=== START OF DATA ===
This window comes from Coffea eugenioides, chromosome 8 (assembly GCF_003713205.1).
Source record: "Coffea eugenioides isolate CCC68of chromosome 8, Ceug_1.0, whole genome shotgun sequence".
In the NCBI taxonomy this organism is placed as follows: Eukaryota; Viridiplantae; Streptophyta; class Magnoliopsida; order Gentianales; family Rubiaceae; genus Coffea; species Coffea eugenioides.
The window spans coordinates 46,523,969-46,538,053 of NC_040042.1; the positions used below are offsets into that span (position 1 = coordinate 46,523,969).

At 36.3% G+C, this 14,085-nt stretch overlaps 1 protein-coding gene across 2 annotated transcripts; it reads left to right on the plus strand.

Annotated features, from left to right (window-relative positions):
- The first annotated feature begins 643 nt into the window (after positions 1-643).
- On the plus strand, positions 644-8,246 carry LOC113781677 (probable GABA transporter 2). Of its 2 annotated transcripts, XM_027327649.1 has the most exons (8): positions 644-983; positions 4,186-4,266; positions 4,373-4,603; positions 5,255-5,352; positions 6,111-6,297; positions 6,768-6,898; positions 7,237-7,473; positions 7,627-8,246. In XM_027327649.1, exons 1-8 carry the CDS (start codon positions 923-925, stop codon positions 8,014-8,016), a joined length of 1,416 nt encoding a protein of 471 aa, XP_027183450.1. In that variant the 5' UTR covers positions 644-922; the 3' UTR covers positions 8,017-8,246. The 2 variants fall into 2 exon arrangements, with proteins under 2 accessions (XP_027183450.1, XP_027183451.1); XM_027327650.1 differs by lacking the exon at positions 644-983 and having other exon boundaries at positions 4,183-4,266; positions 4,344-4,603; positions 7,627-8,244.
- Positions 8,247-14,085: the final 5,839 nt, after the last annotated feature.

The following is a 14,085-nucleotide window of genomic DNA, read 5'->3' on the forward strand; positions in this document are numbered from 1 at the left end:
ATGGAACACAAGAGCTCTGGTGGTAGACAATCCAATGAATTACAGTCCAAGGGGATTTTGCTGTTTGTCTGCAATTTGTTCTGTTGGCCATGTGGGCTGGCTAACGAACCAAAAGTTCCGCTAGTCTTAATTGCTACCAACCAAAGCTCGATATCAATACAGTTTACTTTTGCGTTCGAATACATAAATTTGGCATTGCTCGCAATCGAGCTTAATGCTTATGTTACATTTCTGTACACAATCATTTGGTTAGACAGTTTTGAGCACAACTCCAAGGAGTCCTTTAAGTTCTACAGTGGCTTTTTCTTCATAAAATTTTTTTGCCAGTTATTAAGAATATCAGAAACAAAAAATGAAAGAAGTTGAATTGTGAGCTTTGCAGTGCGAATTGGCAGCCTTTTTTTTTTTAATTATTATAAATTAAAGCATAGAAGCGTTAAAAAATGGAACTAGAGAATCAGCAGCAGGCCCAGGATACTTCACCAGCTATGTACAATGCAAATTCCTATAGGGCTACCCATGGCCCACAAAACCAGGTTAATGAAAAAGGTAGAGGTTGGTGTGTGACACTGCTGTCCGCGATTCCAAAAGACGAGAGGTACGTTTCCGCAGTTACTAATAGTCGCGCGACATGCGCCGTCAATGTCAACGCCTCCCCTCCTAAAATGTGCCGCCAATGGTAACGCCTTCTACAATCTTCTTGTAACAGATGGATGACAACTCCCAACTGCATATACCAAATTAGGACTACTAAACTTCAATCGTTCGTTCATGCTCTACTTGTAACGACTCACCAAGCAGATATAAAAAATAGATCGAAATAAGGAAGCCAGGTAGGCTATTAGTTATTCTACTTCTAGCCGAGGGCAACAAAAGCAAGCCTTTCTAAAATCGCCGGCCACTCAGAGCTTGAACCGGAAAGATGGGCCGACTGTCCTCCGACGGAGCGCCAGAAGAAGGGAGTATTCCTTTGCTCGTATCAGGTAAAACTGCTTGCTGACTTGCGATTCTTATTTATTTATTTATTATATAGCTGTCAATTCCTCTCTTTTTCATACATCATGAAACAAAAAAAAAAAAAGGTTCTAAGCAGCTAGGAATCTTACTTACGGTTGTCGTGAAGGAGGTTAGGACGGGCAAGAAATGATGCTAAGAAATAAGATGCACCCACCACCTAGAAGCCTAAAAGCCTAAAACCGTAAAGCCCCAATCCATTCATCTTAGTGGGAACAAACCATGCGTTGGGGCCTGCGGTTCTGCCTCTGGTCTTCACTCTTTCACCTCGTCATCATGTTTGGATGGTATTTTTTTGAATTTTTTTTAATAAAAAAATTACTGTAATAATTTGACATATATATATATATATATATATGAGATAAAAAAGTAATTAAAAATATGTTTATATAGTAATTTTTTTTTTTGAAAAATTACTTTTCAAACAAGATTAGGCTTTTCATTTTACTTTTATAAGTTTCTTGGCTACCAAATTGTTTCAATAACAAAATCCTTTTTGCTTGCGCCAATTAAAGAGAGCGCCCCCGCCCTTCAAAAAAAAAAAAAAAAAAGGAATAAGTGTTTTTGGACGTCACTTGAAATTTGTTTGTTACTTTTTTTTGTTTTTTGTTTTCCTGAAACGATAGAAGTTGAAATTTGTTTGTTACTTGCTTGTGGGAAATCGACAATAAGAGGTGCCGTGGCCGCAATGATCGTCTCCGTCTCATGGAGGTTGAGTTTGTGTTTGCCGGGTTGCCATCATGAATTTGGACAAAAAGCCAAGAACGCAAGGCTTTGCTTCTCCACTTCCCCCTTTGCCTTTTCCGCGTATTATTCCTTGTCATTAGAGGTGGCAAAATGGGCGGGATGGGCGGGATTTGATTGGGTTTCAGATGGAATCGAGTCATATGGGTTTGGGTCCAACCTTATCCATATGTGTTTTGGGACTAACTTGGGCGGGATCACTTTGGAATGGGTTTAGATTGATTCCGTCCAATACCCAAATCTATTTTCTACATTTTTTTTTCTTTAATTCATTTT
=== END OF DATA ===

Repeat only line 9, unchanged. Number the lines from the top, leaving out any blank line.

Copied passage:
- Positions 8,247-14,085: the final 5,839 nt, after the last annotated feature.